The narrative is couched as a looking back at the legendary time when the seals between the worlds eroded, a great storm struck the Earth and the Strangenesses began. Yet the story begins over 800 years earlier, in 1195, with the arrival at the house of the philosopher Ibn Rushd (Averroes) of a young homeless girl. This was Dunia, indulging her fascination with human men and her capacity for love. For two years eight months and twenty-eight nights they lived as man and wife and produced numerous offspring, whose descendants, all characterised by their lobeless ears, became the Duniazát. Not named after him as, “To be the Rushdi would send them into history with a mark upon their brow.” Ibn Rushd’s dispute with the philosophy of a predecessor, Ghazali, “Only fear will move sinful man towards God,” and who stated that things happen only because God wills them, provides us with disquisitions on God’s nature, “God is a creation of human beings; the clap-hands-if-you-believe-in-fairies principle.” These differences are played out on a grander scale during the war between the worlds that followed the Strangenesses.

During that time rationality crumbled. Some found their feet didn’t touch the ground and might float away so high that they died, others were weighed down so that they became crushed. A baby born during the storm caused outbreaks of sores on anyone corrupt or dishonest into whose vicinity she came. The irrational became commonplace. The Duniazát had inherited some of Dunia’s jinn powers and were invaluable in the final confrontations with the Grand Ifrits. The whole time of Strangeness lasted, of course, two years, eight months and twenty-eight nights.

Lines like, “If I get hurt in this putative affray of yours then I’m not an innocent bystander?” to a policeman from a musician at risk from the incitements of a rabid preacher show that the events of Rushdie’s life so far have contributed mightily to this – as, I assume, theirs must necessarily do for all but hack authors. Yet while the novel contains all Rushdie’s strengths, it also manifests and perhaps magnifies his faults. There is not much restraint here, there is a lot of telling, the treatment is, as ever, consciously literary and full of word play (Lebanonymous; “all the gold, men, in your sacks will not save you.”) Yet the retrospective narrator defuses any tension in the reader as to the eventual outcome. Rushdie also feels it necessary to define FTL despite name-checking eleven masters of the golden age of science fiction.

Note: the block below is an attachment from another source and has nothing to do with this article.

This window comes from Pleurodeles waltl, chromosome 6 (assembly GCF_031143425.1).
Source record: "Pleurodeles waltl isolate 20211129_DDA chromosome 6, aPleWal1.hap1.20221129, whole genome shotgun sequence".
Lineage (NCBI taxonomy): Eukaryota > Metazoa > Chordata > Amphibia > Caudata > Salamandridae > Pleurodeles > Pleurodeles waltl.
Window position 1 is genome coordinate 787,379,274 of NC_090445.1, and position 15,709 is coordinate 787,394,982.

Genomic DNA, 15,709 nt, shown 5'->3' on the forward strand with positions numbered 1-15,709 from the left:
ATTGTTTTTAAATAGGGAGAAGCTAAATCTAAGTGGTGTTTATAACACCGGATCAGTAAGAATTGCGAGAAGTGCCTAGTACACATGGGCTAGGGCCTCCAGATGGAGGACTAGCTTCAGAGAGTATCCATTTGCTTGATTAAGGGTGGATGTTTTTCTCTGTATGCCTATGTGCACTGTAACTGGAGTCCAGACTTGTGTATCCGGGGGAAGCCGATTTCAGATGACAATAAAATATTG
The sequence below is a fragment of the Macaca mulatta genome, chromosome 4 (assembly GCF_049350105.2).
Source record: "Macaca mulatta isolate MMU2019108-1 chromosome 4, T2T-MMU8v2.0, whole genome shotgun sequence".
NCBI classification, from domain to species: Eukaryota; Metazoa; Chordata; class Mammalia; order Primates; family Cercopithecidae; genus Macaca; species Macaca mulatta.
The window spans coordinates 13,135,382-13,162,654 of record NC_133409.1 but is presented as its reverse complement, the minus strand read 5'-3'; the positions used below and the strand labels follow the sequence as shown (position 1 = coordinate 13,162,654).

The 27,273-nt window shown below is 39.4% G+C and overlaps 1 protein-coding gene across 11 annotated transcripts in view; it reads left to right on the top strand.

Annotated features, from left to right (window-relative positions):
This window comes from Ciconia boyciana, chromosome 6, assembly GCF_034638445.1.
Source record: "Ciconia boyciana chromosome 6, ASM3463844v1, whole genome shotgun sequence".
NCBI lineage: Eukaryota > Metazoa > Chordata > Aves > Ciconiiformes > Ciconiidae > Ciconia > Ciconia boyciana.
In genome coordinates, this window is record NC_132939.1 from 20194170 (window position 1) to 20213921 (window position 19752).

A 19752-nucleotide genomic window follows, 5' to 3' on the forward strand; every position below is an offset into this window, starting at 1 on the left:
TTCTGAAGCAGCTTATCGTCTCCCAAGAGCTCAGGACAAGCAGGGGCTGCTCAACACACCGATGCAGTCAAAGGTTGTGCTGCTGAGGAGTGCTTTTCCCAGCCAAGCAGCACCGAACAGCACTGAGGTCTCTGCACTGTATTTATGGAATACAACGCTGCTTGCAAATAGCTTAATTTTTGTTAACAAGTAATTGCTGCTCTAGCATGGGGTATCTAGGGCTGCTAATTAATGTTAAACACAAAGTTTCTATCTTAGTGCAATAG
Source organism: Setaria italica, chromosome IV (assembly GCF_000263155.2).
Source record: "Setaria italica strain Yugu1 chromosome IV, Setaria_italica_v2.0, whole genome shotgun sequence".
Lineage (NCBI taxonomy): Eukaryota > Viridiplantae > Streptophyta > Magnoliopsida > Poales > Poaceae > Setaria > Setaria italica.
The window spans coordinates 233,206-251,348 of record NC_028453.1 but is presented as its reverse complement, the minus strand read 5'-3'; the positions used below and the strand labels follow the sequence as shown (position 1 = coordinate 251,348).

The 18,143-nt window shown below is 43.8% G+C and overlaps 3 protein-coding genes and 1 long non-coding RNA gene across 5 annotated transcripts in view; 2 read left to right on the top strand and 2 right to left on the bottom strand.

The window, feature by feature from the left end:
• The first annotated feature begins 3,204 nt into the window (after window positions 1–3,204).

However, the book is mainly a meditation on the nature of story. “All our stories contain the stories of others and are themselves contained within larger, grander narratives.” “The first thing to know about made-up stories is that they are all untrue in the same way,” (which feels Tolstoyan but is certainly debatable.) “To tell a story about the past is to tell a story about the present.” That stories tell us what we are; we tell them in order to understand ourselves. Quite where the incursion of the supernatural leaves us with that one is rather problematic. “To recount a fantasy is to tell a tale about the actual.” Well, maybe. “If good and evil were external to Man, it became impossible to define what an ethical man might be,” is closer to the mark.

In general Rushdie is at his best when his flights of fancy are tethered more firmly to earthly events, more centred on his human characters which here are too thinly delineated. Two Years Eight Months and Twenty-Eight Nights is pyrotechnic, impressive even, undoubtedly worth reading, but, ultimately, curiously lacking in heart.